If you love chewing gum, I've got good news and bad news for you.
The bad news is, gum can harm your memory. The good news is that you'll probably forget all about it soon enough.
All kidding aside, a new study finds that gum can make it so that the things you learn -- or try to learn -- while chewing just won't stick.
In a series of experiments, British researchers asked 40 students to try several memory puzzles while chewing and not chewing flavorless gum. In one, they were asked to remember a sequence of random letters. In another, they were shown a sequence and asked to figure out what was missing.
Didn't matter. When they were chewing, they didn't do as well as they did when not chewing. It didn't even matter if the students chewed vigorously or naturally -- the results were consistently the same.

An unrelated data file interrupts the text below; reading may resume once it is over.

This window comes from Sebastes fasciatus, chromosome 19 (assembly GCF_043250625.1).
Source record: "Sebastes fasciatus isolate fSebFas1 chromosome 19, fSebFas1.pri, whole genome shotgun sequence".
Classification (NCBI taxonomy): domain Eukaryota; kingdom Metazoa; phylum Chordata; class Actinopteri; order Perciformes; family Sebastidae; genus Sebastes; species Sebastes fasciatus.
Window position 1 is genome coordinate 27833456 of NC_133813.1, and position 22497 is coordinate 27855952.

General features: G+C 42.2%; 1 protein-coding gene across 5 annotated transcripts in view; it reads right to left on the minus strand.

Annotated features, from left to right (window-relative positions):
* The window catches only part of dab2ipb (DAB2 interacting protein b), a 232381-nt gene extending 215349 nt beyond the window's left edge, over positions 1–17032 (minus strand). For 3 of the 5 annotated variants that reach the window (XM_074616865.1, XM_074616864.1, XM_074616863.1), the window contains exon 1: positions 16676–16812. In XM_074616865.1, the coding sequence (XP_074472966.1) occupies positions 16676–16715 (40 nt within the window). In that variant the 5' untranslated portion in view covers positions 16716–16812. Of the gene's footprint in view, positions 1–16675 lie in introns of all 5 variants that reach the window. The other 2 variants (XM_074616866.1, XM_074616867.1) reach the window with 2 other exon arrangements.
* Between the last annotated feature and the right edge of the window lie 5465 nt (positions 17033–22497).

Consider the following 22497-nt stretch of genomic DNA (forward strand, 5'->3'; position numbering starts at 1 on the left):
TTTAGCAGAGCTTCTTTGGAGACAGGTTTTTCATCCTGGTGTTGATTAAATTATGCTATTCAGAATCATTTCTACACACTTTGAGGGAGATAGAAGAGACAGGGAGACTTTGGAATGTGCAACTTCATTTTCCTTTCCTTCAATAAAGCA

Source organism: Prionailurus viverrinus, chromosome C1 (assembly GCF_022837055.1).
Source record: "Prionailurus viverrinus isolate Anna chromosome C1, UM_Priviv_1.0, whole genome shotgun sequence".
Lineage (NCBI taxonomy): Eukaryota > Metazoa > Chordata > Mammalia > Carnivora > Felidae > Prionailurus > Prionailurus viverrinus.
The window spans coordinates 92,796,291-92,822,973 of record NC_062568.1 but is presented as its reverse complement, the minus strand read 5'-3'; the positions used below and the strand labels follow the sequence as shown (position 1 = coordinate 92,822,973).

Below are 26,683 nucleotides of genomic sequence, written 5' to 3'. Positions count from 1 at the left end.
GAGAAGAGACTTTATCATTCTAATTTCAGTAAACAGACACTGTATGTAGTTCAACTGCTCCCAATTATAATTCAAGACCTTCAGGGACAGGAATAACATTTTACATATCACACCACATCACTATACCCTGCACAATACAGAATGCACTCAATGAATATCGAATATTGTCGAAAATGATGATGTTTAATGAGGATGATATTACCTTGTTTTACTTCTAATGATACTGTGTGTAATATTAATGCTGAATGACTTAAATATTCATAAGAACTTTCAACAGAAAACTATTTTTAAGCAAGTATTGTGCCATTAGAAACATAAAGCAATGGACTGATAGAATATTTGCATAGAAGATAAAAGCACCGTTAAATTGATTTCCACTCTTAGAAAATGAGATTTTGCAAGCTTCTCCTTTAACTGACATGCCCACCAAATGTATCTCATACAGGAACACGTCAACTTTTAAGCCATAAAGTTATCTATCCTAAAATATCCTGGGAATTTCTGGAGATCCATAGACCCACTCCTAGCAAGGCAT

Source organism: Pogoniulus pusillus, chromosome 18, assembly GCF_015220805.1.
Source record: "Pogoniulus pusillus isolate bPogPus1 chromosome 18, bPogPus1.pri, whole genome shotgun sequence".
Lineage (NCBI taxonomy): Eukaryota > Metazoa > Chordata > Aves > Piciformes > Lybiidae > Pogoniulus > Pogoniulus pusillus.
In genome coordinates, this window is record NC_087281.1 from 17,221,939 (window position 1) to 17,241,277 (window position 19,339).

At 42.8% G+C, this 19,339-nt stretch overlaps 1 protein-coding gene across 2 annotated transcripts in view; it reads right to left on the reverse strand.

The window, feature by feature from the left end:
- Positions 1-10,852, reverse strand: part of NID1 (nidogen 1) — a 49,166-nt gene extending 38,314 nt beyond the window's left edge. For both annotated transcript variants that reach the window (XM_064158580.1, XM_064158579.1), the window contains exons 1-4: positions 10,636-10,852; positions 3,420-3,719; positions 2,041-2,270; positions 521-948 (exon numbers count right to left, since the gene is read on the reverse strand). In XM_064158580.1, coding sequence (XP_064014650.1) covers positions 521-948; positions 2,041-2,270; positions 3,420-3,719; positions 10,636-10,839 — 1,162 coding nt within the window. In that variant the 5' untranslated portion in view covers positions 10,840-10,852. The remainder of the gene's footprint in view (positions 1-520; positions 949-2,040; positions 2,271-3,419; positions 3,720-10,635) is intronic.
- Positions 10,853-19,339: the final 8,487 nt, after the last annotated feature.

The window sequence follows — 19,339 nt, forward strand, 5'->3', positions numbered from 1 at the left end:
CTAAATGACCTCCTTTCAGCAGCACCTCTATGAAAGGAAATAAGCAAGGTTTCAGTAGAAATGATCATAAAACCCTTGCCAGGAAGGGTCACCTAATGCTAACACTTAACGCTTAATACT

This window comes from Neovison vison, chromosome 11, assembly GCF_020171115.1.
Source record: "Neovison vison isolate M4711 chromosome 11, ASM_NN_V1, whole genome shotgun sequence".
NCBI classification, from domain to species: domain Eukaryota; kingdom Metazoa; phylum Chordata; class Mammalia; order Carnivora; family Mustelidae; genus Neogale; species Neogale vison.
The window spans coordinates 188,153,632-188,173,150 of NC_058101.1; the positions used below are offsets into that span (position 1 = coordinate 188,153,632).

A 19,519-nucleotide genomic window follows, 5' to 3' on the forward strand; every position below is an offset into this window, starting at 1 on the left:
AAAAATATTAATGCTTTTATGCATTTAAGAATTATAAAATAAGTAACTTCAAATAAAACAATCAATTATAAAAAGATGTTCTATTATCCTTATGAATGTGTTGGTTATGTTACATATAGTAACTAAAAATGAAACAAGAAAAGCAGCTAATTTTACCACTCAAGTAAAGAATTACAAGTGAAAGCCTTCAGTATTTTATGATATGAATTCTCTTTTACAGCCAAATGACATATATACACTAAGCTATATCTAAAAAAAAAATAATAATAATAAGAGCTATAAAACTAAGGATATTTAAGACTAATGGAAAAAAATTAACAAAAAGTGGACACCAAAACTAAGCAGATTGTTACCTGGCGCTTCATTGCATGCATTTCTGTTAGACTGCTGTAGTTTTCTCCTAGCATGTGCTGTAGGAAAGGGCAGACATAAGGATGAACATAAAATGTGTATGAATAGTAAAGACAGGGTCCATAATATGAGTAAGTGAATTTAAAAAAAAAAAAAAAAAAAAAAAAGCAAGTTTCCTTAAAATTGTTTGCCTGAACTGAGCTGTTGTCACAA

By the way, the researchers did another experiment where the students were asked to tap their fingers instead of chew gum -- and found that finger-tapping also harmed memory.
Seems like we're not as cut out for multitasking as we think we are.
I wouldn't read too much into this study since it's the first to show that gum can hurt memory. In fact, other studies have shown that gum can actually improve it.
The researchers say the difference might be in the flavor -- and that the flavors in gum might protect memory, while the lack of flavor harms it.
Since the study didn't actually compare the two, there's no way to know that for sure. But since most people chew their gum long after the flavor expires, you might want to spit yours out before you try to memorize a phone number or shopping list.